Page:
What if Design Was the Key to Successful Product Management?
A review of Jon Kolko’s Book “Well Designed: How to Use Empathy to Create Products People”
Who would have imagined that a thermostat could be sexy? Nest and other creative
companies were able to create fantastic products in fairly unattractive markets. Product
managers have wondered about the secrets behind those modern success stories.
A Radically Contrasting Perspective on Product Management
Jon Kolko goes behind the scenes in his guide for product managers called Well Designed and presents empathy as the secret ingredient to successful product development. The book delivers a radically contrasting perspective on product management, by providing an empathy-focused process and inviting readers to self-reflect on their practice.
Because there is no higher education in product management, business literature has been brimming over with best practices based on informal experience. This literature revolves around efficiency, execution speed and the well-known “ship fast and iterate” doctrine. Kolko bucks the general trend by presenting a design-driven product management process that revolves around empathy. It is pictured as the driving force behind successful products, and allows product managers to “experience a new level of emotional resonance and a unique connection with the people who use their products”.
To present his theory, Kolko splits the book in two parts. First, he initiates a discussion that defines the two key concepts that will be used throughout, using strong academic references and relevant analogies. The first key concept is design thinking which is presented through the lens of Johansson Sköldberg’s designerly thinking. Second, he defines product management by setting up an analogy with the responsibilities of a brand manager at Gillette, resonating with a business audience potentially unfamiliar with this emerging field. Then, he presents his original framework, sequenced in four stages all based upon empathetic ethos:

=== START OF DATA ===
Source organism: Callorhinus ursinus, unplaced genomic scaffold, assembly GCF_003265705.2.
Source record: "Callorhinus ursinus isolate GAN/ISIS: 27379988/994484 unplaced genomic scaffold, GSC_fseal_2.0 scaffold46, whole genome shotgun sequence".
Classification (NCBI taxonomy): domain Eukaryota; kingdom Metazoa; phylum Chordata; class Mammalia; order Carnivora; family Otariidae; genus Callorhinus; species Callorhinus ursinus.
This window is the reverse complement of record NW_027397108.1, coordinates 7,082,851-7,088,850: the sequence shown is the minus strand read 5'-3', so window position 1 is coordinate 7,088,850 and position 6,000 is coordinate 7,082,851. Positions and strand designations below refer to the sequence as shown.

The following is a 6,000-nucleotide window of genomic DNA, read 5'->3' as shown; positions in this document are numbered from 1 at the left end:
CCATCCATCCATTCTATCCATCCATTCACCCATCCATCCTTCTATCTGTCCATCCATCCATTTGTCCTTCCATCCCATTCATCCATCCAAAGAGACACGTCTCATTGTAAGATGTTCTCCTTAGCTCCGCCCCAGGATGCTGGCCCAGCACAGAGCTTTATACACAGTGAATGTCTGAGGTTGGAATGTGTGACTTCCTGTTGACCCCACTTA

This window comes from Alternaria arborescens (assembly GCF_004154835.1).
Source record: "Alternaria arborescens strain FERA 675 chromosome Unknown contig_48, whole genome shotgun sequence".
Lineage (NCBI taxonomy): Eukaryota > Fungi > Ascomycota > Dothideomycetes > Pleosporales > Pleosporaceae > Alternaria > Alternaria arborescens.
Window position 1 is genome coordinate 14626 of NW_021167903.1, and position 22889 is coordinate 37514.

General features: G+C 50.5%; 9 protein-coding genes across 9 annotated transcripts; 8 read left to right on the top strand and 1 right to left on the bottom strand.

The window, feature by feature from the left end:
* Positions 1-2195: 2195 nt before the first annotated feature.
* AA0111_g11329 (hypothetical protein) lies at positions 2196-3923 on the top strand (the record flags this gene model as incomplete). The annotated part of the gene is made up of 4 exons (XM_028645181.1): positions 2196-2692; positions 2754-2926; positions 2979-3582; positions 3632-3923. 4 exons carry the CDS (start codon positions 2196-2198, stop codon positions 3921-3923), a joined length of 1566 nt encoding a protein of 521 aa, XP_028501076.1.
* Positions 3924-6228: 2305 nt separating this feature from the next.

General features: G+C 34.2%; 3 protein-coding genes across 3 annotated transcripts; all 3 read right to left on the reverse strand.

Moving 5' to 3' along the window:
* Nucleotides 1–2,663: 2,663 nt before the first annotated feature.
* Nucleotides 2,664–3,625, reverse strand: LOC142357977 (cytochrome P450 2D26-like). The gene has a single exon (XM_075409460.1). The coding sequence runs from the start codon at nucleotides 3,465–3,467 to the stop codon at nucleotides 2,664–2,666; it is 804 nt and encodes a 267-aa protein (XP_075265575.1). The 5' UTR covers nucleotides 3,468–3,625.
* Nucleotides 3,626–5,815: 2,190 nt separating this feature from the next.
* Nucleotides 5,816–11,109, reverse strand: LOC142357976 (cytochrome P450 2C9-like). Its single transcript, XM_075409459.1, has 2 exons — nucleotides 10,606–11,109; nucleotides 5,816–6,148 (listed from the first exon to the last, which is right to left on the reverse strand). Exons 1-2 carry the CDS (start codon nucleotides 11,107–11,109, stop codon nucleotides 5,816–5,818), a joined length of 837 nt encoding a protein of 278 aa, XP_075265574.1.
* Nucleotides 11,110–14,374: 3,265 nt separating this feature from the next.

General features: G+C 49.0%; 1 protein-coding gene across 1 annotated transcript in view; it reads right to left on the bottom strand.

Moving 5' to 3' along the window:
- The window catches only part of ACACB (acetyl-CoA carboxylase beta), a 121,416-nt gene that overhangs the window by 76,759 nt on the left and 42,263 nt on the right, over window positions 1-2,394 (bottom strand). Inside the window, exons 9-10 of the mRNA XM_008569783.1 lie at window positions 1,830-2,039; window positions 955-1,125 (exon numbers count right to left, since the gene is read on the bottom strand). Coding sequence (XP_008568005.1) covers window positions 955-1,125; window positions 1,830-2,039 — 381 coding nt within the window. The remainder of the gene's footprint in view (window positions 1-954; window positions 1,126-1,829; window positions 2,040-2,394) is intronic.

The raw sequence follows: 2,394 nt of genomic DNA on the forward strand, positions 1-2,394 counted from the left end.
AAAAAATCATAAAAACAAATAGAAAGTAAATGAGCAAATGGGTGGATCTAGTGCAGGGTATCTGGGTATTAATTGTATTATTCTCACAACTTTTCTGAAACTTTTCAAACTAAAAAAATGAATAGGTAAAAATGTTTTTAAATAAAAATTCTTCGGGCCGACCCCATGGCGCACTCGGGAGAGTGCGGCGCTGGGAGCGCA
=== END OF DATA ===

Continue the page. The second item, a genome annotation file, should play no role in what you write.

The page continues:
1. Finding product-market fit through community signals (broad)
2. Gaining behavioral insights at a human level (local)
3. Creating a product strategy based on emotional value (strategic)
4. Crafting the product details emphasizing on visualisation (operational)
While most of his theory can be viewed as a practical approach to product management, he dedicates his final chapter to various methods of evangelisation of this novel process within organisations.
Emotion at the heart of successful products
Kolko’s framework is unique because it uses concepts which are more prevalent in art and design than product management. However, his way of presenting those concepts is especially effective, as he provides rationale, step-by-step instructions, real life examples and a clear call to action.
Emotion, for instance, is a fundamental notion in Kolko’s framework. He describes the rationale behind its use in the context of product management, helping the reader recognize emotion as a true driver for value. His key statement supports that the value proposition of a product should be developed towards the feelings it would generate in the user rather than the skills, abilities or revenue it might provide him with. And while bringing emotion into digital products may appear challenging, Kolko enables the reader to deliver on that promise by offering clear and detailed instructions, ranging from concept generation to implementation.